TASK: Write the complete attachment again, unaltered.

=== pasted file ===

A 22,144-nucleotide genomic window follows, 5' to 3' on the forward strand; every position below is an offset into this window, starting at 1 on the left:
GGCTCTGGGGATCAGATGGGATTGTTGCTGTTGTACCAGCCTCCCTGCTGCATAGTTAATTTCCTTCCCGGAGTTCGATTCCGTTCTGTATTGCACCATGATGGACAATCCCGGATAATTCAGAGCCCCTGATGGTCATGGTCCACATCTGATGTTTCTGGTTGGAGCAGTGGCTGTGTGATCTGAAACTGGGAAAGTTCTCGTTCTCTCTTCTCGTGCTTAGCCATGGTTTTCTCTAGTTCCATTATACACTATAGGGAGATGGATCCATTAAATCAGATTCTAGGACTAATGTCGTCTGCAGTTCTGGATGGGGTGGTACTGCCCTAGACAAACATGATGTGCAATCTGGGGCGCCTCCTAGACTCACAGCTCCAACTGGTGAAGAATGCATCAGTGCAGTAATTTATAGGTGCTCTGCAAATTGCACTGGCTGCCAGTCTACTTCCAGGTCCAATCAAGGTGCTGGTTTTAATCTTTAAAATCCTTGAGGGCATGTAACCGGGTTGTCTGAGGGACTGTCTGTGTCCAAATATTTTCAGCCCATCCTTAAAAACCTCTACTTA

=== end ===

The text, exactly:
A 22,144-nucleotide genomic window follows, 5' to 3' on the forward strand; every position below is an offset into this window, starting at 1 on the left:
GGCTCTGGGGATCAGATGGGATTGTTGCTGTTGTACCAGCCTCCCTGCTGCATAGTTAATTTCCTTCCCGGAGTTCGATTCCGTTCTGTATTGCACCATGATGGACAATCCCGGATAATTCAGAGCCCCTGATGGTCATGGTCCACATCTGATGTTTCTGGTTGGAGCAGTGGCTGTGTGATCTGAAACTGGGAAAGTTCTCGTTCTCTCTTCTCGTGCTTAGCCATGGTTTTCTCTAGTTCCATTATACACTATAGGGAGATGGATCCATTAAATCAGATTCTAGGACTAATGTCGTCTGCAGTTCTGGATGGGGTGGTACTGCCCTAGACAAACATGATGTGCAATCTGGGGCGCCTCCTAGACTCACAGCTCCAACTGGTGAAGAATGCATCAGTGCAGTAATTTATAGGTGCTCTGCAAATTGCACTGGCTGCCAGTCTACTTCCAGGTCCAATCAAGGTGCTGGTTTTAATCTTTAAAATCCTTGAGGGCATGTAACCGGGTTGTCTGAGGGACTGTCTGTGTCCAAATATTTTCAGCCCATCCTTAAAAACCTCTACTTA